In the late spring of 1993, two giants of Canadian culture met for the very first time. This despite the fact the two men lived not six minutes apart in Montreal. It was at the second ever gathering to celebrate the then very new Governor General’s Performing Arts Awards.
And for Peter Herrndorf, one of those who sparked the creation of these acknowledgements of national cultural treasures, the meeting of Leonard Cohen, who died this past year, and Gilles Vigneault, the great chansonnier of Quebec nationalism, was just the sort of breaking through of national solitudes that he had hoped for when these awards were just a dream shared with a friend over a drink.
But first some more history.
“In the 1980s when I was at Toronto Life I really felt strongly that Toronto artists were not being sufficiently acknowledged and celebrated.” To do just that, the Toronto Arts Awards were created, with some very active urging from Herrndorf, who is now the National Arts Centre’s CEO.
“They turned out to be a real event with a sense of occasion. It was done in a theatre. It was dressed up. There was a wonderful element to it that included each recipient being able to select a piece of art from an emerging artist. That was one of the things that set it apart from almost anything else,” he said in an interview with Artsfile.
The event became very popular, he said. But within a few years, it became time for a bigger stage.
“I was the first chairman of The Toronto Arts Awards. When I stepped down I persuaded this guy named Brian Robertson, who I knew a little bit, to take my place.
That was 30-plus years ago. Little did I know that he and I would become very close friends and we are to this day.
In the late 1980s, the two were having a drink and we began to kick around the idea of taking the awards national.
“He ran with it, and dragged me along with it. We persuaded Ray Hnatyshyn (the then governor general) that this was very important to do.”
Herrndorf and Robertson had three goals.
* To celebrate the performing arts in this country and make Canadians aware of that success.
* To honour the individual artists who had given such enjoyment and pride.
* Most significant, he said, was to introduce the best artists from French and English Canada to each other.
A unique institutional partnership was formed made up of the Canada Council, the NAC, the CBC, the Canadian Conference of the Arts and the Governor General office.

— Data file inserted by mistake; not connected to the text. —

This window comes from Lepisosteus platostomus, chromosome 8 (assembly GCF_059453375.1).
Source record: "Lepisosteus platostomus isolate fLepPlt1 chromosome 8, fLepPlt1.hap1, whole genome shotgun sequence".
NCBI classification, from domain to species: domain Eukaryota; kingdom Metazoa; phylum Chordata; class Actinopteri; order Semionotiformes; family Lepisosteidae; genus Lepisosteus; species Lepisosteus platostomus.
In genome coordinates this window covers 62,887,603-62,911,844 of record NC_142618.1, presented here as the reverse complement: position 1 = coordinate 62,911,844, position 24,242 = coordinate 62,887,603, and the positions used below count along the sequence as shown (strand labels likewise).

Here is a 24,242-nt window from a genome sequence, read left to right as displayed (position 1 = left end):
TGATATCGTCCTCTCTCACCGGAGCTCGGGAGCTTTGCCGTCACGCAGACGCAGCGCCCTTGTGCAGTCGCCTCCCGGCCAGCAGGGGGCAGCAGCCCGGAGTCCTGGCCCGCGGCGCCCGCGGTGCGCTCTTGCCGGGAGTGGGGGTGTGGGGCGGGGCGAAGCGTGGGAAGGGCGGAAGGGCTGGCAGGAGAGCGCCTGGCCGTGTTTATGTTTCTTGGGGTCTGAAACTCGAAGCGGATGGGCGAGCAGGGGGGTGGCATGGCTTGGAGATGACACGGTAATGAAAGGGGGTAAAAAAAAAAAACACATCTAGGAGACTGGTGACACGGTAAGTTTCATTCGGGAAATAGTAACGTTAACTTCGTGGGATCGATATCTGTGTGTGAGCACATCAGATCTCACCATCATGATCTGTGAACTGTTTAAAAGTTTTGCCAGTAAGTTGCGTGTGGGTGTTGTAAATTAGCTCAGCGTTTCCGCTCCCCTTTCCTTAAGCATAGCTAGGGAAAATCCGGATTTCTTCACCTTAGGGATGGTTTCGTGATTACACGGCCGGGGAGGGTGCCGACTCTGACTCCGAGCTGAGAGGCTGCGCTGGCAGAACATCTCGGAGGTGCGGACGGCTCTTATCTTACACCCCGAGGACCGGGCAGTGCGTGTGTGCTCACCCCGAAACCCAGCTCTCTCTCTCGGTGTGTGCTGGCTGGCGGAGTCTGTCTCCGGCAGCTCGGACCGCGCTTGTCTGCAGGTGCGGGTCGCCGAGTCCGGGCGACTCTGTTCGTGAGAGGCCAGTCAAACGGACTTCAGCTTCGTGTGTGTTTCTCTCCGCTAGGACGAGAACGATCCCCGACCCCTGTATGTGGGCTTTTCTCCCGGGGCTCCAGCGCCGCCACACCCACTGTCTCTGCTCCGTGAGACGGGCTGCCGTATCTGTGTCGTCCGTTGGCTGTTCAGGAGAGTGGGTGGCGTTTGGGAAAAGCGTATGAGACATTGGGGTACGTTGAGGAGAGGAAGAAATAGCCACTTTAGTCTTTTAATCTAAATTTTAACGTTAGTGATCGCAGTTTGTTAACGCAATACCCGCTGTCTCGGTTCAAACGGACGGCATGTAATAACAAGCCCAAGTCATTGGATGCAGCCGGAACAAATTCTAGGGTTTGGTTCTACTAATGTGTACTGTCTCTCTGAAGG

In 1992 , the very first group of five laureates along with three other prize winners were named. A first gala was held in Southam Hall. Among the honoured that night were Oscar Peterson, William Hutt, the actor, and Norman Jewison, the film director.
Over the years dozens more names have been added to the list of laureates. Each year the Ramon John Hnatyshyn Award is given to someone for volunteerism in the arts. And the National Arts Centre Award is given for excellence in the performing arts in a single year. Another award is given to a young emerging artist who is selected by a mentor.
Each year the laureates and winners are invited to Ottawa, where they are honoured in the House of Commons, entertained at Rideau Hall and then honoured again in the annual gala by their friends and peers.
“Of course the thing that never occurred to me at the time was that I would, starting a few years later, so much of my life at the NAC,” Herrndorf said.
A short film is made to mark the career of each artist. For several years these films have been prepared by the National Film Board. They have emerged as works of art in their own right.
This year is the 25th ceremony. Anniversaries such as a 25th or a 150th are ties to reflect.
For Herrndorf, who is an eternally optimistic ambassador for Canadian culture,
”Canada has the most remarkable individual performing artists. There’s an abundance. … The Americans wonder how is it that you can produce this incredible flow of artists in a relatively small country.
“At the moment we are punching above our weight to such a degree in areas like music and comedy and fiction. This is a country that has so many cultural role models for young people to say ‘I want to do what he did. I want to do what she did’.
“I’m probably right now more optimistic than I have ever been about the talent in the arts in this country.”
He always, he says, makes the case that the most internationally competitive sector in Canada is the arts.
Herrndorf has been at the helm of the NAC since 1999, stick handling it out of a low point in the late 1990s into a massive $220 million renovation and the creation of a new department of Indigenous theatre and a $25 million fund for new work.
As is his way, he will not talk about how long he will stay in his post, committing only to finishing 2017. Although the temptation to see the NAC turn 50 in 2019 must be hard to resist.